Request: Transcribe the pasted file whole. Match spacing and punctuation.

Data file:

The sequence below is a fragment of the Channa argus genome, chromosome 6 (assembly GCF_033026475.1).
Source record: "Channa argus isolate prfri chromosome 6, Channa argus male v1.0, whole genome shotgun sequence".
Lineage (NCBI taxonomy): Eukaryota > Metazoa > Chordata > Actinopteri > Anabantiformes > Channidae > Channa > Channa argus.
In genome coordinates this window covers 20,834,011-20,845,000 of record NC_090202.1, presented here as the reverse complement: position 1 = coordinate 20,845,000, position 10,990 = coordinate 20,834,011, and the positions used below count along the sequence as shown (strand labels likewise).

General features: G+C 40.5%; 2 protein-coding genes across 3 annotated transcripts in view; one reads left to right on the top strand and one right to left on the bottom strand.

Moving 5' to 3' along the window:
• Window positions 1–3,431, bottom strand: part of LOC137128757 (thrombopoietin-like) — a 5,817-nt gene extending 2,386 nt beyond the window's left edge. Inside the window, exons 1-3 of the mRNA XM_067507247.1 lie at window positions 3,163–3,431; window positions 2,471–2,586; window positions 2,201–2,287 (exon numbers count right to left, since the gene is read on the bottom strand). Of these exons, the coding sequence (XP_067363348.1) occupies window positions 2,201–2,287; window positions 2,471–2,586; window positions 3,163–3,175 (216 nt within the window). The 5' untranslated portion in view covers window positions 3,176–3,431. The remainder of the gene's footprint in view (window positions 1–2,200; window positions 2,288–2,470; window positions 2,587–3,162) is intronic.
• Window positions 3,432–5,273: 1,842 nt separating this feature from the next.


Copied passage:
The sequence below is a fragment of the Channa argus genome, chromosome 6 (assembly GCF_033026475.1).
Source record: "Channa argus isolate prfri chromosome 6, Channa argus male v1.0, whole genome shotgun sequence".
Lineage (NCBI taxonomy): Eukaryota > Metazoa > Chordata > Actinopteri > Anabantiformes > Channidae > Channa > Channa argus.
In genome coordinates this window covers 20,834,011-20,845,000 of record NC_090202.1, presented here as the reverse complement: position 1 = coordinate 20,845,000, position 10,990 = coordinate 20,834,011, and the positions used below count along the sequence as shown (strand labels likewise).

General features: G+C 40.5%; 2 protein-coding genes across 3 annotated transcripts in view; one reads left to right on the top strand and one right to left on the bottom strand.

Moving 5' to 3' along the window:
• Window positions 1–3,431, bottom strand: part of LOC137128757 (thrombopoietin-like) — a 5,817-nt gene extending 2,386 nt beyond the window's left edge. Inside the window, exons 1-3 of the mRNA XM_067507247.1 lie at window positions 3,163–3,431; window positions 2,471–2,586; window positions 2,201–2,287 (exon numbers count right to left, since the gene is read on the bottom strand). Of these exons, the coding sequence (XP_067363348.1) occupies window positions 2,201–2,287; window positions 2,471–2,586; window positions 3,163–3,175 (216 nt within the window). The 5' untranslated portion in view covers window positions 3,176–3,431. The remainder of the gene's footprint in view (window positions 1–2,200; window positions 2,288–2,470; window positions 2,587–3,162) is intronic.
• Window positions 3,432–5,273: 1,842 nt separating this feature from the next.